10/01/02 21:10, Stephen Lord wrote:
> Pascal Haakmat wrote:
> >10/01/02 16:36, Steve Lord wrote:
> >>On Thu, 2002-01-10 at 15:57, Pascal Haakmat wrote:
> >>> ASSERT(ipointer_in == B_FALSE);
> >>> ip = ip->i_mnext;
> >>>c01ccb34: 8b 4c 24 70 mov 0x70(%esp,1),%ecx
> >>>c01ccb38: 8b 76 08 mov 0x8(%esi),%esi
> >>>c01ccb3b: 8b 91 14 01 00 00 mov 0x114(%ecx),%edx
> >>> } while (ip->i_mnext != mp->m_inodes);
> >>>[*ksymoops disassembly matches here*]
> >>ip->i_mnext is NULL which is never supposed to happen, next question is
> >FWIW, this happened just after rebooting using the XFS 1.01/RedHat boot CD
> >and running xfs_repair on the filesystem, which hopefully rules out an
> >inconsistent filesystem/filesystem errors.
> I don't think fs corruption would have much to do with this one, it is a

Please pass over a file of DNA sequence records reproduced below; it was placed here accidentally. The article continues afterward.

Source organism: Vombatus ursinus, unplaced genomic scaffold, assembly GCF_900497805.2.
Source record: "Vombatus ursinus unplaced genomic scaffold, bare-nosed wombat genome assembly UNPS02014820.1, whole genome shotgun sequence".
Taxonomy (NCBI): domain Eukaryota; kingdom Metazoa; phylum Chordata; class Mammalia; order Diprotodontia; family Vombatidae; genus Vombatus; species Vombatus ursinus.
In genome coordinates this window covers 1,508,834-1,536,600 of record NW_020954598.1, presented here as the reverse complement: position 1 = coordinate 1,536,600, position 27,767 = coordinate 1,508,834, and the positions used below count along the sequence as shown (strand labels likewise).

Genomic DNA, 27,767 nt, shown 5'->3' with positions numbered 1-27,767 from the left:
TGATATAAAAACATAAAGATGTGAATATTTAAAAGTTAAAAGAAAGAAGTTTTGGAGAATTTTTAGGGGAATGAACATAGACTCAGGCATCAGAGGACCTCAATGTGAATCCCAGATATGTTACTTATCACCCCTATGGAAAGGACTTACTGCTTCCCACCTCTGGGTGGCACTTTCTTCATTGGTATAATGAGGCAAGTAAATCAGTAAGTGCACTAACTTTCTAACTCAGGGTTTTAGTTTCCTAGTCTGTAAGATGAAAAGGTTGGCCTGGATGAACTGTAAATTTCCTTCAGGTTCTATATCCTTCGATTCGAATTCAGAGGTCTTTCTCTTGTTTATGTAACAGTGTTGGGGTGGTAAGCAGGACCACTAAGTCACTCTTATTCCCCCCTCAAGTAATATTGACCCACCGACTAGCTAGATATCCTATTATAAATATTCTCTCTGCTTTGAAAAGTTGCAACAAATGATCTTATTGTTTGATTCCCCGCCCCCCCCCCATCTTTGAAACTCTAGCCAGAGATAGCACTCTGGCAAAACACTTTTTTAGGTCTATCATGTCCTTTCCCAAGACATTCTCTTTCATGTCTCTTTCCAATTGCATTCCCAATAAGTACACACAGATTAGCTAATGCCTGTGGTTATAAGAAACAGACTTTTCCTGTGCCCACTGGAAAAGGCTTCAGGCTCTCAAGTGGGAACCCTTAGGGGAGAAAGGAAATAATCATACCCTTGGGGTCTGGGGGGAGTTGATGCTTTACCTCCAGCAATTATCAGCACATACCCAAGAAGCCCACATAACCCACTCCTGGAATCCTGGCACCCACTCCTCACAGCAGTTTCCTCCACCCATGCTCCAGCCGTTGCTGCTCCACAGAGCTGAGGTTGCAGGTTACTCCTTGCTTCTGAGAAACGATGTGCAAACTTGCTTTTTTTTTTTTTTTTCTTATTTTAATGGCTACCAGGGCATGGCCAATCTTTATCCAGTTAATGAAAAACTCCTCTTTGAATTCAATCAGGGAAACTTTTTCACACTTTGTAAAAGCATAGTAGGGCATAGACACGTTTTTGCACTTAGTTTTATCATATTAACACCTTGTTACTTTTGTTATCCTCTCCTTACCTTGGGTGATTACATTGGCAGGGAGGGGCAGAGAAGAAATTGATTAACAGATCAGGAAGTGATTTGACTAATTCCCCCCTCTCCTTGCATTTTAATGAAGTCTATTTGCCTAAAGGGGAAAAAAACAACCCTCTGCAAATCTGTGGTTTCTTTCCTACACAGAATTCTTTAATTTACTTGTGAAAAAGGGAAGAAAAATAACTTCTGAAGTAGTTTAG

> purely in memory
> circular list. So far as I can see it is always manipulated under the
> correct locking. I have
> a box running a debug kernel sitting in a loop doing the test which
> Adrian says makes
> this happen for him. It has been going for a few hours, so far no problems.
Well, I've been doing the same, and after 68 iterations of his script I got
this pair of messages, repeating every three seconds or so (no Oops or
ide_dmaproc: chipset supported ide_dma_lostirq func only: 13
hdc: lost interrupt
Looks like a kernel problem or bad hardware?
> Would you be willing turn on kdb? It only really makes sense if you are
> able to setup
> a serial console. There is a debugger command which will walk the
> complete list of
> inodes in the filesystem.
The serial console won't happen, but I think it's no longer necessary
either. This is probably not an XFS bug, right?